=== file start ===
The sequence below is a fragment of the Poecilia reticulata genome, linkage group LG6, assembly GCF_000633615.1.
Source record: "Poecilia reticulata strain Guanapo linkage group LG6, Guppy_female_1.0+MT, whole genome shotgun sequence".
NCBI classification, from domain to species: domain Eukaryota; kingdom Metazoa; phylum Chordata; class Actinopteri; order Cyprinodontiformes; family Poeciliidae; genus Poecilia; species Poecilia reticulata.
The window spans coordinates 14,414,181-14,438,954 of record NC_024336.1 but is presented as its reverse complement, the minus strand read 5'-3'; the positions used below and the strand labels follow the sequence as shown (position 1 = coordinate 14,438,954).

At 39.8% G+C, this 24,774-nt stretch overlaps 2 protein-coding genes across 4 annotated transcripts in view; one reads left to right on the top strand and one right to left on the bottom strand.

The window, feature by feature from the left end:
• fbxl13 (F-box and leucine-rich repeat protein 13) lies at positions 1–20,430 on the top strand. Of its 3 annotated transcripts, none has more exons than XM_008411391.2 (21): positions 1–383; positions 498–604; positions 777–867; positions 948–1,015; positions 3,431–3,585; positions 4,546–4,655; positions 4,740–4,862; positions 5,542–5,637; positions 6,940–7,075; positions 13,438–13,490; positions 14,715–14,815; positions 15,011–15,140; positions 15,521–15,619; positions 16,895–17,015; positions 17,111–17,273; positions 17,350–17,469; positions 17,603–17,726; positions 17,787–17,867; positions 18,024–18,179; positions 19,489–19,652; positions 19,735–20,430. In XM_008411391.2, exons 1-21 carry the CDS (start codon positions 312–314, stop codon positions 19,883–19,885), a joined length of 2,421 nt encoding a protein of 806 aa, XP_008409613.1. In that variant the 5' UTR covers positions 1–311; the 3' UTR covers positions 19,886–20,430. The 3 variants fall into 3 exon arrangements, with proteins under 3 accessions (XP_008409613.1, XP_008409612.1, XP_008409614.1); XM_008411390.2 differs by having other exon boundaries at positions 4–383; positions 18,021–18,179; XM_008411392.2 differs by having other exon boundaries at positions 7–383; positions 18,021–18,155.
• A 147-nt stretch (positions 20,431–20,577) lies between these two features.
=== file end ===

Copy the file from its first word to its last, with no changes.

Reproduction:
The sequence below is a fragment of the Poecilia reticulata genome, linkage group LG6, assembly GCF_000633615.1.
Source record: "Poecilia reticulata strain Guanapo linkage group LG6, Guppy_female_1.0+MT, whole genome shotgun sequence".
NCBI classification, from domain to species: domain Eukaryota; kingdom Metazoa; phylum Chordata; class Actinopteri; order Cyprinodontiformes; family Poeciliidae; genus Poecilia; species Poecilia reticulata.
The window spans coordinates 14,414,181-14,438,954 of record NC_024336.1 but is presented as its reverse complement, the minus strand read 5'-3'; the positions used below and the strand labels follow the sequence as shown (position 1 = coordinate 14,438,954).

At 39.8% G+C, this 24,774-nt stretch overlaps 2 protein-coding genes across 4 annotated transcripts in view; one reads left to right on the top strand and one right to left on the bottom strand.

The window, feature by feature from the left end:
• fbxl13 (F-box and leucine-rich repeat protein 13) lies at positions 1–20,430 on the top strand. Of its 3 annotated transcripts, none has more exons than XM_008411391.2 (21): positions 1–383; positions 498–604; positions 777–867; positions 948–1,015; positions 3,431–3,585; positions 4,546–4,655; positions 4,740–4,862; positions 5,542–5,637; positions 6,940–7,075; positions 13,438–13,490; positions 14,715–14,815; positions 15,011–15,140; positions 15,521–15,619; positions 16,895–17,015; positions 17,111–17,273; positions 17,350–17,469; positions 17,603–17,726; positions 17,787–17,867; positions 18,024–18,179; positions 19,489–19,652; positions 19,735–20,430. In XM_008411391.2, exons 1-21 carry the CDS (start codon positions 312–314, stop codon positions 19,883–19,885), a joined length of 2,421 nt encoding a protein of 806 aa, XP_008409613.1. In that variant the 5' UTR covers positions 1–311; the 3' UTR covers positions 19,886–20,430. The 3 variants fall into 3 exon arrangements, with proteins under 3 accessions (XP_008409613.1, XP_008409612.1, XP_008409614.1); XM_008411390.2 differs by having other exon boundaries at positions 4–383; positions 18,021–18,179; XM_008411392.2 differs by having other exon boundaries at positions 7–383; positions 18,021–18,155.
• A 147-nt stretch (positions 20,431–20,577) lies between these two features.